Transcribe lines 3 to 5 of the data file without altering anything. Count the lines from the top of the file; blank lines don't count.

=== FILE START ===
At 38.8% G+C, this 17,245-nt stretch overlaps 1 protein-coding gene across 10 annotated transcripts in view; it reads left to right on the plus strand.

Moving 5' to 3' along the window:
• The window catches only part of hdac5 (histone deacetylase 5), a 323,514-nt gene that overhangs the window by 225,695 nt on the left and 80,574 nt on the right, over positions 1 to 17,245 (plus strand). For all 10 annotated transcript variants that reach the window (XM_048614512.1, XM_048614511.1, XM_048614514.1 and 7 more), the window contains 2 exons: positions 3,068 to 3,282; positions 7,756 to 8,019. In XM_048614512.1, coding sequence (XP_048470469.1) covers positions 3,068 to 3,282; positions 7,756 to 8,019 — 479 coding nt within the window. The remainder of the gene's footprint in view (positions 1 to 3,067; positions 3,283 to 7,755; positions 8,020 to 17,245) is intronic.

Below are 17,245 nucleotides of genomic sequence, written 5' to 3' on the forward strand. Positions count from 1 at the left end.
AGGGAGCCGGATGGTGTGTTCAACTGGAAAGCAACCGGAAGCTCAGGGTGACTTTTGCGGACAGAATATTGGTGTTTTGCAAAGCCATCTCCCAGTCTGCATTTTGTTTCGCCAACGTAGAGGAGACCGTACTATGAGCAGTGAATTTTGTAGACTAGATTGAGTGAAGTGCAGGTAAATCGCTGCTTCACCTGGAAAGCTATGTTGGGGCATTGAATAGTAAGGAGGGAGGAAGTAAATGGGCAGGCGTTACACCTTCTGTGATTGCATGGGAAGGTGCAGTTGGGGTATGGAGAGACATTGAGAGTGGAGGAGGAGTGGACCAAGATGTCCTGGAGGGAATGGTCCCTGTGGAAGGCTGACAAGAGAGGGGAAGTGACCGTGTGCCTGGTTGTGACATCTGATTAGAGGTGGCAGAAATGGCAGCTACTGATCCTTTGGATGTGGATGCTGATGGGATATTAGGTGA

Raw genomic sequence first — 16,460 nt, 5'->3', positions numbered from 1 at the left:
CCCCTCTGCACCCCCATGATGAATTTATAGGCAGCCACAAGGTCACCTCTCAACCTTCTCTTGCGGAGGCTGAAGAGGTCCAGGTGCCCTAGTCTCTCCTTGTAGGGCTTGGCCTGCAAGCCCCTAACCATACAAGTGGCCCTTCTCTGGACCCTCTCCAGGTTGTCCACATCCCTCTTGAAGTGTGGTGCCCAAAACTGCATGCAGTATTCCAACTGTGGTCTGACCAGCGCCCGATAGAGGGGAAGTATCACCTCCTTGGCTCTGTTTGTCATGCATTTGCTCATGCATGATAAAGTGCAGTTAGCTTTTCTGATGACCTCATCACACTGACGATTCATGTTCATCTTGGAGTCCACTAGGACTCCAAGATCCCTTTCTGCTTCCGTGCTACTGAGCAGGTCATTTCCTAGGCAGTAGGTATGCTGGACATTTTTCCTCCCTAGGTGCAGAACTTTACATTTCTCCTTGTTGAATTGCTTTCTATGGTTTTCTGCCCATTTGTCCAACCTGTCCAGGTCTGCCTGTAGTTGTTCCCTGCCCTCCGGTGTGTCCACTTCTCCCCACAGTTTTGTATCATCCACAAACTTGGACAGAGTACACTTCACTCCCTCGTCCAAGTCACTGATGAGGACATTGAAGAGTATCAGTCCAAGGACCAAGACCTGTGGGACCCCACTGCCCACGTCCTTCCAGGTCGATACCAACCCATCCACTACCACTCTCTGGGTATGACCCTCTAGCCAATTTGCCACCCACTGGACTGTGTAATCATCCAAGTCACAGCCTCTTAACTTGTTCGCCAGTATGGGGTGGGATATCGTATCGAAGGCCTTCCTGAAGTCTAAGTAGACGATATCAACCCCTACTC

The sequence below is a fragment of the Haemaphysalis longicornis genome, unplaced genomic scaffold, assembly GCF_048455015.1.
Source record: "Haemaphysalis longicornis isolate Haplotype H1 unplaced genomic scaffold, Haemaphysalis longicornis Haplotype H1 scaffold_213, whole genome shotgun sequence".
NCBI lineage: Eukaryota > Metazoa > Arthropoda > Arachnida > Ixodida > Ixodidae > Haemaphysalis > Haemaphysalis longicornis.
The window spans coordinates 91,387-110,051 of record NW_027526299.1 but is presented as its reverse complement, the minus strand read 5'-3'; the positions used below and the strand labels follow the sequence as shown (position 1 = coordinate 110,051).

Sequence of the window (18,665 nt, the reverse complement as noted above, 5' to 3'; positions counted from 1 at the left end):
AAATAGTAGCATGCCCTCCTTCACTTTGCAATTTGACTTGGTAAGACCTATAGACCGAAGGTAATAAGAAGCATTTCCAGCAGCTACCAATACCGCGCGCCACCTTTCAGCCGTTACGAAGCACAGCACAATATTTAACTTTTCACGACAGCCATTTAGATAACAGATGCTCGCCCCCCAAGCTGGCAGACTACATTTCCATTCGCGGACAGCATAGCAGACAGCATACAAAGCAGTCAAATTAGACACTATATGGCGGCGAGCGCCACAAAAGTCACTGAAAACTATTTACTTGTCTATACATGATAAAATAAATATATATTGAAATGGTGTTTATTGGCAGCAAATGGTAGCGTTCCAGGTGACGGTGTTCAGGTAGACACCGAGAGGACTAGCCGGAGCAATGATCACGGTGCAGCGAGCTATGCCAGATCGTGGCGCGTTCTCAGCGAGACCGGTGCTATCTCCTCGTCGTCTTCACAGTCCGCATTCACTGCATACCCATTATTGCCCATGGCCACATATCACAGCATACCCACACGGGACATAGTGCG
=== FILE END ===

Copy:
• The window catches only part of hdac5 (histone deacetylase 5), a 323,514-nt gene that overhangs the window by 225,695 nt on the left and 80,574 nt on the right, over positions 1 to 17,245 (plus strand). For all 10 annotated transcript variants that reach the window (XM_048614512.1, XM_048614511.1, XM_048614514.1 and 7 more), the window contains 2 exons: positions 3,068 to 3,282; positions 7,756 to 8,019. In XM_048614512.1, coding sequence (XP_048470469.1) covers positions 3,068 to 3,282; positions 7,756 to 8,019 — 479 coding nt within the window. The remainder of the gene's footprint in view (positions 1 to 3,067; positions 3,283 to 7,755; positions 8,020 to 17,245) is intronic.

Below are 17,245 nucleotides of genomic sequence, written 5' to 3' on the forward strand. Positions count from 1 at the left end.
AGGGAGCCGGATGGTGTGTTCAACTGGAAAGCAACCGGAAGCTCAGGGTGACTTTTGCGGACAGAATATTGGTGTTTTGCAAAGCCATCTCCCAGTCTGCATTTTGTTTCGCCAACGTAGAGGAGACCGTACTATGAGCAGTGAATTTTGTAGACTAGATTGAGTGAAGTGCAGGTAAATCGCTGCTTCACCTGGAAAGCTATGTTGGGGCATTGAATAGTAAGGAGGGAGGAAGTAAATGGGCAGGCGTTACACCTTCTGTGATTGCATGGGAAGGTGCAGTTGGGGTATGGAGAGACATTGAGAGTGGAGGAGGAGTGGACCAAGATGTCCTGGAGGGAATGGTCCCTGTGGAAGGCTGACAAGAGAGGGGAAGTGACCGTGTGCCTGGTTGTGACATCTGATTAGAGGTGGCAGAAATGGCAGCTACTGATCCTTTGGATGTGGATGCTGATGGGATATTAGGTGA